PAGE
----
This is a mini-series on easy, simple and cost-effective ways that support your loved one’s desire to remain in their own home.
It’s generally understood that your elderly family member wishes to remain in their own home as they age. Typically, they’ve lived there for years or even decades, they’ve raised you and perhaps have even seen their grandchildren take their first steps there as well.
It’s their personal space; decorated to reflect their unique personality, and filled with the mementos and treasured memories of their lives. It’s understandable that they would be resistant to give that up!
Something else to consider is the fact that your loved one has lived in their home as fully capable and independent adults all those years. A large, often subconscious, part of their resistance is the idea that should they need to move elsewhere, it could represent a sense of loss over their control to live independently. Even if such a move were to privately purchase a smaller space which they could better manage, it could feel like a transition from living a fully autonomous and independent life to one where they need more support.
This is a huge and emotionally loaded issue for many of you who witness your loved ones beginning to struggle with the day-to-day activities of tending their household, and have also had to take on some of these duties yourself out of concern for their safety.
So what are some things you can do to help keep them living safely in their own home, while giving you peace of mind that they are experiencing quality care and support?
Here are some simple, effective strategies to support your elderly loved one’s healthy aging in their own home
The basics are always the critical issues to look at first. These strategies include:
Movement and Exercise
Underlying Health Conditions
Community and Social Connection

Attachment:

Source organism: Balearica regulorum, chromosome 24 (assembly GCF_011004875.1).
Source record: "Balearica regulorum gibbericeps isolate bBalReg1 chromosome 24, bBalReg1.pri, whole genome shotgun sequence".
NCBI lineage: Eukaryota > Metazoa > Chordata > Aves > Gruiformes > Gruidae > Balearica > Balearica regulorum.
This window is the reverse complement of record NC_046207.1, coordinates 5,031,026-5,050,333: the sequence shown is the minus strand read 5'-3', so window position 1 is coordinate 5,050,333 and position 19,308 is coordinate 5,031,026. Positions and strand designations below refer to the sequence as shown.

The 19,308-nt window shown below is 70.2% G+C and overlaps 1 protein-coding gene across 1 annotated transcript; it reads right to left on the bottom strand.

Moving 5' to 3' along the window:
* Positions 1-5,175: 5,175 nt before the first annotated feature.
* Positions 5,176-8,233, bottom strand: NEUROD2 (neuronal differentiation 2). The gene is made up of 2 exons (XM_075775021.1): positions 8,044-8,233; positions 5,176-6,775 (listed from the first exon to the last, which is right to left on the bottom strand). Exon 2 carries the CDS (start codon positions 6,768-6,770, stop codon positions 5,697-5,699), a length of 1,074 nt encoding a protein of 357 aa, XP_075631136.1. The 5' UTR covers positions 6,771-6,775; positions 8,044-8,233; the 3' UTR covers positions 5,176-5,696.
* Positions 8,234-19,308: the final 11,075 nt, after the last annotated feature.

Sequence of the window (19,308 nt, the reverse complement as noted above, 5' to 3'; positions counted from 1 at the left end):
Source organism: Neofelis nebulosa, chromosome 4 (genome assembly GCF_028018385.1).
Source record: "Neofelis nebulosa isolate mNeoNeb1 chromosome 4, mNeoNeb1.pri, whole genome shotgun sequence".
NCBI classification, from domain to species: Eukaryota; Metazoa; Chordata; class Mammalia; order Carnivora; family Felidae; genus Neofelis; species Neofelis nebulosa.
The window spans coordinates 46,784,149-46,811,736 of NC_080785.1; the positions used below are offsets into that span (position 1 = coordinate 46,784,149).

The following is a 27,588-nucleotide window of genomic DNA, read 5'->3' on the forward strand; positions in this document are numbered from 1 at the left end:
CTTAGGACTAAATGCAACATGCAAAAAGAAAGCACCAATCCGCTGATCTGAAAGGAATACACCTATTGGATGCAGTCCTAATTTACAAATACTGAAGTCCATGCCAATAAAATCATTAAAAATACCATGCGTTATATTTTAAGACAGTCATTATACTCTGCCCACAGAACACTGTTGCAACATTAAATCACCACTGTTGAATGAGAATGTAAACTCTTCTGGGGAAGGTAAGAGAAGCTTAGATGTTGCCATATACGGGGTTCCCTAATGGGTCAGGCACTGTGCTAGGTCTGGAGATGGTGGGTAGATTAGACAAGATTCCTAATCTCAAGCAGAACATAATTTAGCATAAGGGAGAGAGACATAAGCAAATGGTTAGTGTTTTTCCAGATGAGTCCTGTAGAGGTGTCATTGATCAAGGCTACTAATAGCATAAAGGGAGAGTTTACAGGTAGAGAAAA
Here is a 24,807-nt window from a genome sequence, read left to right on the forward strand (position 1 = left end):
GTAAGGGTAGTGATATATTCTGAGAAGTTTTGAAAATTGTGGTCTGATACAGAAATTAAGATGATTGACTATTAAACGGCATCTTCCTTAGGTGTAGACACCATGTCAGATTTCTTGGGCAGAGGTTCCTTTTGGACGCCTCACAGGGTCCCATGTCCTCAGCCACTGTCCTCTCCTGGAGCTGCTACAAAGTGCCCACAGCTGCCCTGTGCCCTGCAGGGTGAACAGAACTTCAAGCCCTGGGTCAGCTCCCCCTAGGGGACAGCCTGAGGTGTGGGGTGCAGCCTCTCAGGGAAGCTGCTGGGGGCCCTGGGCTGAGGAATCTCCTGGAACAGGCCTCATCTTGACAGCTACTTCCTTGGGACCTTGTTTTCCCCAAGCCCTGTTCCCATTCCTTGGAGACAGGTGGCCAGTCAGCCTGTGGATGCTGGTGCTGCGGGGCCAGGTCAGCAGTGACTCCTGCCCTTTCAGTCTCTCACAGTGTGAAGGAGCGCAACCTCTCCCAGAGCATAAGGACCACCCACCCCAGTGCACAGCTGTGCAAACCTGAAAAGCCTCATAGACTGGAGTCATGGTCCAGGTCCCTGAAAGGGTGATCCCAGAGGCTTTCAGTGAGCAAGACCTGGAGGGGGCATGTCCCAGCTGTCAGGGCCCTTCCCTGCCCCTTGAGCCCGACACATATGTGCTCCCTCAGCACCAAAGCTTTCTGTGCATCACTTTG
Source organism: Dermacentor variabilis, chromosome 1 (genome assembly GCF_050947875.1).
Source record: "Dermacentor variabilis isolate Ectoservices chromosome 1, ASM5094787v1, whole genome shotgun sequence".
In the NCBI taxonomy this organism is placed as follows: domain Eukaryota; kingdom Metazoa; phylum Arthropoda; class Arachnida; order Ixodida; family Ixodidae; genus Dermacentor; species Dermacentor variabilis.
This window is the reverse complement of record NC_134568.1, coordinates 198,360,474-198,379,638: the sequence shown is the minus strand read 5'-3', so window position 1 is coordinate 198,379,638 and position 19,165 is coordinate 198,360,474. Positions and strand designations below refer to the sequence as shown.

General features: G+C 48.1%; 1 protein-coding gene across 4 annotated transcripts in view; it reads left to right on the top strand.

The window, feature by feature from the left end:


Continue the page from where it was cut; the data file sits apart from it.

Each of these areas overlap and profoundly impact each other, but for a simplified overview, will be addressed individually in later posts. You will see the term “inter-dependently” a few times. This is to acknowledge that either one or any combination of these areas may need further support from other services not necessarily related directly to the area being discussed.
First, it takes teamwork, whether your elder family member is able and willing to collaborate with you, or if not, with coordinated efforts of family, friends and the specific professional care services they may need.
On my next article in this series, I will share information about Nutrition. Stay tuned!
From energy, sleep quality, range of movement and balance to perform daily activities, to having a strengthened immune system, nutrition is one of the critical foundational pieces that will affect a loved one’s ability to effectively and safely manage their household tasks.
© Nancy Glover | Aging With Grace www.AgingwithGrace.ca
Do you need help with taking care of your elderly?
Contact Nancy to inquire about a Caregiver Action Plan assessment where all aspects of care are reviewed in order to help families create a more dynamic and positive experience for the care of their loved ones.
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Nancy Glover, a healthy aging advocate, mentors extraordinary women and men who have stepped into the challenging role of caring for their elderly spouse or parent by managing their well-being in the later stages of life. Blending first-hand expertise with practical step by step systems to support the needs, goals, and desires of the elderly spouse or parent, Nancy helps caregivers maneuver the complex and often challenging role with supportive advocacy and resources that equally focus on everyone’s well-being. Learn more about her at www.agingwithgrace.ca and sign up to receive timely information and strategies to empower caregivers and families in transition.